With a recent change in command, however, as David Milch went on sabbatical, that document was lost somewhere between facilities and public safety. At that point, public safety essentially decided to enforce the waived fire code so that they could get the extra business (the fire guards who were hired were both public safety officers who charged $57 an hour to sit around in uniform and disrupt Latenite with their walkie-talkies). So, essentially, it's public safety being a bit corrupt and Lerner being a bit incompetent costing theatre groups vast amounts of our budget.

  2. Relevant Information

    "Note: Productions taking place in the Black Box Theater are required to meet very significant technical restrictions and should be thought of as “studio productions.” All production elements (including but not limited to set, props, costumes, lighting, sound and cast size) need to be reviewed and approved by the Black Box Theatre Manager."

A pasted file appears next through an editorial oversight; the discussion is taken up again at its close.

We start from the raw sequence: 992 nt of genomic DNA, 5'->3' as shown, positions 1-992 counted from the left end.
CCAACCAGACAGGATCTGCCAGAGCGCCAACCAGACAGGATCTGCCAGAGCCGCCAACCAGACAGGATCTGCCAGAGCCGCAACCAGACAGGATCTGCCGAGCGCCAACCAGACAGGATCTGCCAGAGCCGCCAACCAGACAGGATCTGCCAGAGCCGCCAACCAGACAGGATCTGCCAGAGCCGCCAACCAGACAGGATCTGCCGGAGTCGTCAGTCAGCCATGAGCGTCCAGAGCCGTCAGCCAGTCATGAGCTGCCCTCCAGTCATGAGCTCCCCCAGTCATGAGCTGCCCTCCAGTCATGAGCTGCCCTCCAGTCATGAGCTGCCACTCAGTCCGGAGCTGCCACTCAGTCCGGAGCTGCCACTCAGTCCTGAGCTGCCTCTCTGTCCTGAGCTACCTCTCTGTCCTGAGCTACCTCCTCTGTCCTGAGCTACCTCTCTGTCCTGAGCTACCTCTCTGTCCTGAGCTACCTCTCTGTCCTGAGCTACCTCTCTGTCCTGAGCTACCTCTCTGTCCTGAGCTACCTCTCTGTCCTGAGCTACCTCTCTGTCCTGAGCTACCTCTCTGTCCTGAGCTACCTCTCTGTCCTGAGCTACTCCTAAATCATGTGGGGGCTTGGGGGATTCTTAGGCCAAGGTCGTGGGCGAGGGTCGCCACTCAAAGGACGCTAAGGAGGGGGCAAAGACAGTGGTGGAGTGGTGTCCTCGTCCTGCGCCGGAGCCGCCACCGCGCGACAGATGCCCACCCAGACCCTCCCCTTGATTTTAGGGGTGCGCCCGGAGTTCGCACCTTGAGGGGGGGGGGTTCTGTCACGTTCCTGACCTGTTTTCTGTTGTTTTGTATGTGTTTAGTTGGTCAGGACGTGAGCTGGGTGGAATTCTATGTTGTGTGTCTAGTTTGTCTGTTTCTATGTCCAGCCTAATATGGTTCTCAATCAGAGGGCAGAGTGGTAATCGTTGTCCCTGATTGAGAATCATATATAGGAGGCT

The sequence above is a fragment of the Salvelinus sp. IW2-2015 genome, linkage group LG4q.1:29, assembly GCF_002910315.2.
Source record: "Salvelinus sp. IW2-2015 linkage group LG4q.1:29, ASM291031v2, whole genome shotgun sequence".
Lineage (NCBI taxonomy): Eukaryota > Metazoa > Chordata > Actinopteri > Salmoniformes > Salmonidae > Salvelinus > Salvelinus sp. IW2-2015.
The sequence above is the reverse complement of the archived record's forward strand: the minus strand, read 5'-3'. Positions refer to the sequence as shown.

From the Lerner Hall website, and as far as I can remember it has been up since I graduated in '08.

  3. NOOOOOOOO!!!!  

    Frontiers = worse than Vietnam.

  4. I love  

    Frontiers. Haters go away.

  5. Nuriel Moghavem  

    The issue was brought to my/CCSC's attention by Darcy Zacharias (one of last year's VShow Producers) who got the news from Late Nite and Nomads. Both groups were told by SDA that "Due to various factors now out of our control, there are no set pieces or props allowed in the Black Box," despite the previous approval of props and set pieces.